War and Peace at the Olympic Games

The closing ceremonies of the XXI Olympiad Winter Games on Sunday evening were a dazzling display of international harmony, better than Walt Disney's best Fantasyland version of a small, small and idyllic world. Athletes walked in together, giddy with post-competition relief, and the Russian anthem, in honor of the 2014 Sochi games, blended seamlessly with strains of the Canadian "Maple Leaf Forever" by crooner Michael Buble.

The spectacle prompted one Sports Illustrated writer to call the ceremonies a moment "unprecedented in sport," in which athletes "mix, stand and dance until all national colors and flags become irrelevant." And in that one moment, or looking only at surface appearances, he might very well have been right.

But for all the hoopla made about international friendship and cooperation in the Olympics--or any other international sporting event--the currents of international competition and conflict roil powerfully and consistently just below the surface.

Note all the commentators who talked about how different the closing ceremonies would have been had Canada not beaten its lower-continental rival, the U.S., in the gold-medal round of the ice hockey competition just hours before the end of the games. Or the controversy over Canada's exclusion of other countries' competitors in training sessions on the Olympic runs before the games, in an effort to rack up a better medal count with a home court advantage. Or the edict issued by Russian President Dimitry Medvedev on Monday calling for the resignation of the nation's top Olympic officials after Russia accumulated a "shameful" total of only 15 medals at the games. Or Russian figure skater Evgeny Plushenko's disdainful comments about the man who bested him for the gold medal, calling the competition "ice dancing" because the champion had not performed a "quad" jump, and temporarily awarding himself a higher "platinum" medal on his personal website.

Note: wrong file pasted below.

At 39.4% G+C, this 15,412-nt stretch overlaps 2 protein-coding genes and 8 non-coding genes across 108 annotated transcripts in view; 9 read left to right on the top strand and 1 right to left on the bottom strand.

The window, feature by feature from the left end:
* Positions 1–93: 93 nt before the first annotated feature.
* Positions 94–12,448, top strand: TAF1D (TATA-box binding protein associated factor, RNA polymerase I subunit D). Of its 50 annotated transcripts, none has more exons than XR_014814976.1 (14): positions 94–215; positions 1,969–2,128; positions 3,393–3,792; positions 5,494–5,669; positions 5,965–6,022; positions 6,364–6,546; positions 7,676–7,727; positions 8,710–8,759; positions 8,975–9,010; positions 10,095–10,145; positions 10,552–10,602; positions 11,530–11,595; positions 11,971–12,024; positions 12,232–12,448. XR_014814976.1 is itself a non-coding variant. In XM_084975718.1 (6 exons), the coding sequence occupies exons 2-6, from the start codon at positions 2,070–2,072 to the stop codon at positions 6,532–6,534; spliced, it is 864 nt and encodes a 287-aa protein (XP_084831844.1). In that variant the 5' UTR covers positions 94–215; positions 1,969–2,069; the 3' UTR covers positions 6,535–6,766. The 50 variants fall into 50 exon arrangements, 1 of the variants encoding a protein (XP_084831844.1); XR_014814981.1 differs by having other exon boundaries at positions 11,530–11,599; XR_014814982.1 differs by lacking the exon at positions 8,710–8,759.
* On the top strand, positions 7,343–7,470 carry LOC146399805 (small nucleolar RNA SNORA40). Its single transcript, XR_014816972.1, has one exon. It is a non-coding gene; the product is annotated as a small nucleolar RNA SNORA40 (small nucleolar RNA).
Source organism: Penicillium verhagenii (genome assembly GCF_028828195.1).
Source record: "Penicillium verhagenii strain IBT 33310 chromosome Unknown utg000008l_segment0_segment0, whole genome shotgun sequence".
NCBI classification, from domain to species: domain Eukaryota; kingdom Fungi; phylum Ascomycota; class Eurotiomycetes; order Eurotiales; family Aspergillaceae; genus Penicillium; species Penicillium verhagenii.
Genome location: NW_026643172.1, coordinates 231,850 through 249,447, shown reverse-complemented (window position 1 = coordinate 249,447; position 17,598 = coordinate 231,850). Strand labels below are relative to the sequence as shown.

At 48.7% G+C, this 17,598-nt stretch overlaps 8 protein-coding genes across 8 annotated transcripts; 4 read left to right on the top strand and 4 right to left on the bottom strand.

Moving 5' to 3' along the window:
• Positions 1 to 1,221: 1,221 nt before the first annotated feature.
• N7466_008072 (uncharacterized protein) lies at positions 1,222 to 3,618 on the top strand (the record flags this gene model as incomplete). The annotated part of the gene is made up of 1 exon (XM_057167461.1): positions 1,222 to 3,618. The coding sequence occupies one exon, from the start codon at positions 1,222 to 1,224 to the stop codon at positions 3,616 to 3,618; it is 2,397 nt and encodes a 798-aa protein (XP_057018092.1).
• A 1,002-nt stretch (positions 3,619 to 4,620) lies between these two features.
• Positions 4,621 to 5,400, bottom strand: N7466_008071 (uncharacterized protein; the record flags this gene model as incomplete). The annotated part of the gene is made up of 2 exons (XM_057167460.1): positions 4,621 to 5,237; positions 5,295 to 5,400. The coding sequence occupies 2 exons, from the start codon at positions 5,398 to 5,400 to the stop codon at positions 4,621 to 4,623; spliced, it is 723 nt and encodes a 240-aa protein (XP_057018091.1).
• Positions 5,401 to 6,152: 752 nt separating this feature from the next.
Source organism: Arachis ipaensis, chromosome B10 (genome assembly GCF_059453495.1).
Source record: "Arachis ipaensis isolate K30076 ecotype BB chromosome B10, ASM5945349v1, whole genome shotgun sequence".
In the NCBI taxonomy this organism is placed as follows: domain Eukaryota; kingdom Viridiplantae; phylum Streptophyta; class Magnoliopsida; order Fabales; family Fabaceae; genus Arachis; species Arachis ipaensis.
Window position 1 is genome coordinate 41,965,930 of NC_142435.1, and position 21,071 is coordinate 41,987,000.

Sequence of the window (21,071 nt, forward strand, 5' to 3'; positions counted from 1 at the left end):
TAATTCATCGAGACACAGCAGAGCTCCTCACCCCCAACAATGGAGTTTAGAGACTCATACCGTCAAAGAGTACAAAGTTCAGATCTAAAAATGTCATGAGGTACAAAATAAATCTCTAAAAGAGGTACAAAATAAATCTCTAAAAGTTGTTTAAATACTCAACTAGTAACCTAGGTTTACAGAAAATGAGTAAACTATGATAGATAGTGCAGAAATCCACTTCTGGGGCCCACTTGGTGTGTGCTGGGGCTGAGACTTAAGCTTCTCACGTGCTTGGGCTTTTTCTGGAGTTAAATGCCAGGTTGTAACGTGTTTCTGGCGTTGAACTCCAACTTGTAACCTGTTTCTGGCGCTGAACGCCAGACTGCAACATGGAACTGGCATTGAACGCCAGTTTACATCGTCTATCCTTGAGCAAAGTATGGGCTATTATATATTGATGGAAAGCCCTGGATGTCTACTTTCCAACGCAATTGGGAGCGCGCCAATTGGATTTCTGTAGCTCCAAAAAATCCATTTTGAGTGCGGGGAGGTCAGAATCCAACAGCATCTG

Do the Olympics, and other international sporting events like the World Cup, really promote international harmony and friendship? Or do they, as Christopher Hitchens argued in a recent Newsweek column, "breed conlfict and bring out the worst in human nature"?

Hitchens makes some good points. Aside from the cheating, doping, judging, limiting access and other Machiavellian maneuvers on the part of both athletes and organizers, national team sports breed a particular strain of nationalistic fervor that walks a fine line between pride and confrontation. Hitchens points to recent flare-ups in violence and relations between Egypt and Algeria over a soccer match in Khartoum, Sudan, and the famous 1969 El Salvador-Honduras 100-hour "Soccer War," in which tensions between the two countries burst into open military conflict amidst tensions and violence over the qualifying games for the 1970 World Cup competition.

Much of the trouble, of course, comes not from the athletes themselves, but from the fans (short for "fanatics") who root for the athletes and teams in question. We imbue our national athletes with such attendant symbolism that a loss in sport translates to a loss in national pride (as Medvedev made abundantly clear). Live by the national team victory, die by the national team defeat. And some don't take that kind of loss any better than other national affronts that have, historically, led to conflict or open war.

So do sporting events like the Olympics really break down national barriers? Or do they instead provide yet another flash point for national conflict?